of the brain (or arteriovenous malformations) are congenital (but
usually not inherited) lesions that are composed of a tangle of abnormal
arteries and veins joined together without the presence of the smallest
blood vessels of the brain (i.e. capillaries). Within the tangle of
blood vessels there is little, if any, functioning brain. They can occur
anywhere in the brain or spinal cord. It is unusual for their to be
more than one AVM.
How do AVMs cause trouble?
In the normal circulation, blood is ejected from the heart into
the arteries. These branch and get smaller. Eventually the smallest
blood vessel of the body is reached, the capillary, that is so small that the
red cells have to bend out of shape a little to fit through. When the
blood is through the capillaries it reaches the veins that become larger and
take the blood back to the heart. However, in the region of the AVM there
are no small blood vessels. The artery type vessels join directly to the
vein type vessels. Within the AVM, blood rushes from the artery-type
vessel to the vein-type vessel without being slowed down by the very small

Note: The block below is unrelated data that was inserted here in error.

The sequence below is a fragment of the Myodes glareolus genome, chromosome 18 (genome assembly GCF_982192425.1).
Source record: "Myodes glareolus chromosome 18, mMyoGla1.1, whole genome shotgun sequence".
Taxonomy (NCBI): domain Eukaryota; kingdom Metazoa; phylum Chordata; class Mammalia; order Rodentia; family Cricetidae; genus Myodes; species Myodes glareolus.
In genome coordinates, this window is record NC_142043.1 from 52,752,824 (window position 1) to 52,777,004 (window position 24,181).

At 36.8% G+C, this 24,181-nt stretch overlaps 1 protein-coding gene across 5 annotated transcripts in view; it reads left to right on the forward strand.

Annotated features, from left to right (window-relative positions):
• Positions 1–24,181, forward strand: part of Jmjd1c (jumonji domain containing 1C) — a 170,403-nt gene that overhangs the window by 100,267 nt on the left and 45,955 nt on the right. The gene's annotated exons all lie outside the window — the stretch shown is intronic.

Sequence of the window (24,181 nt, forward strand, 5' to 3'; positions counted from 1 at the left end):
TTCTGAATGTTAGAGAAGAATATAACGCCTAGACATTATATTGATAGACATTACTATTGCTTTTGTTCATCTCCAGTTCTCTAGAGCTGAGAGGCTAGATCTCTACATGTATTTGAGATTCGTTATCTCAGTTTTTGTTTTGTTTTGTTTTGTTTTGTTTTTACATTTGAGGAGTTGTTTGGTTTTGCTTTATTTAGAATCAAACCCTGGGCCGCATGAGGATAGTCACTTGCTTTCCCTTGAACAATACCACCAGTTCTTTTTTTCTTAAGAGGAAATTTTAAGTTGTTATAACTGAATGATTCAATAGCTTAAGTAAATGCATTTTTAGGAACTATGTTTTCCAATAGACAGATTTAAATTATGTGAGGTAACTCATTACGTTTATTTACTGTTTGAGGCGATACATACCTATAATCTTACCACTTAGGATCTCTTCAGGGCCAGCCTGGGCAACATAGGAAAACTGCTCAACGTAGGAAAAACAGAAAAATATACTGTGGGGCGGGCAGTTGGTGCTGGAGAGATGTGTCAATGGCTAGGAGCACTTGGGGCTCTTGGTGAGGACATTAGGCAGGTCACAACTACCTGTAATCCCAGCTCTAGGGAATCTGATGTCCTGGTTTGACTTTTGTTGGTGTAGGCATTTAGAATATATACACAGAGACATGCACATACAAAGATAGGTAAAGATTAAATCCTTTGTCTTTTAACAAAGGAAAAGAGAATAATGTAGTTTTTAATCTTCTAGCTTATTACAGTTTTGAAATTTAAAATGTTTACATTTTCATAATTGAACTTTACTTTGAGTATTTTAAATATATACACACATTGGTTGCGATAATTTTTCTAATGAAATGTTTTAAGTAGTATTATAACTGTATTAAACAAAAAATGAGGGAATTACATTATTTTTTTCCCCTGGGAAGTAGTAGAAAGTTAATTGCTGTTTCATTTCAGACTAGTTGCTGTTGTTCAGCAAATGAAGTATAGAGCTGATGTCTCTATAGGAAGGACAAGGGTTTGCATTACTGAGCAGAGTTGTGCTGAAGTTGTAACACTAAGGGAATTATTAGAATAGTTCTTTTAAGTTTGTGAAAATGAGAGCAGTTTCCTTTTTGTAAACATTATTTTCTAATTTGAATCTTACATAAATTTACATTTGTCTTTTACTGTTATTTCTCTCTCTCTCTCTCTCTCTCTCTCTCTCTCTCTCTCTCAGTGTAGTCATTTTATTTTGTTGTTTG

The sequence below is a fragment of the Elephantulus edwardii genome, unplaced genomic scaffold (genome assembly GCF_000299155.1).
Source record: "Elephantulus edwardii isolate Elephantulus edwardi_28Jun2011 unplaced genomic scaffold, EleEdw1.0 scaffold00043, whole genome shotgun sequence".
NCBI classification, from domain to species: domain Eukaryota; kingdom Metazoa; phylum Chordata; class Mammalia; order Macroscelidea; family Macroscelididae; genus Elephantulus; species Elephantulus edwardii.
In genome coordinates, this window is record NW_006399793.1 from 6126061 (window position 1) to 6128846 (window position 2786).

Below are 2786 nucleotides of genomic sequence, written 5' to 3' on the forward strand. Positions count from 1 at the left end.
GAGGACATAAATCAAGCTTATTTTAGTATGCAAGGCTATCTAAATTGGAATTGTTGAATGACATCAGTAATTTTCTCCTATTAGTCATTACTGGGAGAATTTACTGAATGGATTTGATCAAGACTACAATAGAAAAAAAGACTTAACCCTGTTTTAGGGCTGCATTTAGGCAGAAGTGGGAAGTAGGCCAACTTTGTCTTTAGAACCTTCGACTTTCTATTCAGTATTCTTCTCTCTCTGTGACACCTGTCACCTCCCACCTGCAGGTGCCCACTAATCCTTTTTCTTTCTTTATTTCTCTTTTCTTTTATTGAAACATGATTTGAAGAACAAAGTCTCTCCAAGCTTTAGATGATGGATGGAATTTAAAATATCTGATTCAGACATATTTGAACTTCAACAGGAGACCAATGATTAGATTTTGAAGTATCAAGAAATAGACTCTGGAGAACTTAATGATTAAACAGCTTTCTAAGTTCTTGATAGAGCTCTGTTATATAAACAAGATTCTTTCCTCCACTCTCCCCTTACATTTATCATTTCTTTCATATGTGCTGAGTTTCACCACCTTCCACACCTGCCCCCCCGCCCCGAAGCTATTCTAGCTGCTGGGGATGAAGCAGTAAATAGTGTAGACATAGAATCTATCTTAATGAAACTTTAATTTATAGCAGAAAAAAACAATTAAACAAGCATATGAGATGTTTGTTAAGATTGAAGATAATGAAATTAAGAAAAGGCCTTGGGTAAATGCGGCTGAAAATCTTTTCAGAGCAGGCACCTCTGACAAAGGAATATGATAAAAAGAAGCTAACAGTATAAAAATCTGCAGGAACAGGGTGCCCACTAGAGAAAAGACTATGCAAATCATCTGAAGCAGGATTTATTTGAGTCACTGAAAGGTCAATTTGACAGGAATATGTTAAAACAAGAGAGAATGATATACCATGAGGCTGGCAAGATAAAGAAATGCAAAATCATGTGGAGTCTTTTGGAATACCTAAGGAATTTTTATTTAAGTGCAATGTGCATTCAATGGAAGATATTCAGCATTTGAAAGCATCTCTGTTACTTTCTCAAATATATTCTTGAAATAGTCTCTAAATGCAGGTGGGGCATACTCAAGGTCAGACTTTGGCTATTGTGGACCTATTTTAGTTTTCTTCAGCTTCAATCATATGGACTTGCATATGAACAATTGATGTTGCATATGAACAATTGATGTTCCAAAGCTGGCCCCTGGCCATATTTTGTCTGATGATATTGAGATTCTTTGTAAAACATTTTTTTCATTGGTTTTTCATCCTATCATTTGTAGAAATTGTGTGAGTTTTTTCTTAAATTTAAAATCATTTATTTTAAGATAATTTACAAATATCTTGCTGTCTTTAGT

vessels normally separating artery from vein. Blood rushing more quickly than
normal is like a road with more traffic than planned. The surface develops
wear-and tear and may ultimately break. This is the cause of bleeding into the
brain. Half of all patients present with bleeding (or hemorrhage). Of the
remainder, seizures (or epilepsy), headache and loss of function are ways in
which AVMs can declare themselves.
When an AVM bleeds into the brain there is approximately a 50% chance that either death or a permanent loss of some brain function will occur.
How likely is it that an AVM will bleed?
The risk varies from person to person and also with each person over time. On average, the risk of bleeding over the 10 years from diagnosis is 30%. But if signs of wear-and-tear are present (such as aneurysms) this risk might be greater than 50%. Over 30 years from diagnosis the risk of bleeding averages 66% but may be as high as 90% (if wear-and-tear changes are present). Two well conducted studies of a large number of patients are illustrated on the graph below. The strength of the study from Toronto lies in the large number of patients for the early years following diagnosis. The strength of the study from Helsinki lies in the length of follow-up. Both studies are useful when considering the natural history of brain AVM. The presence of aneurysms (the wear-and-tear changes) increases the likelihood of rupture in the Toronto study (not quantified in the graph below).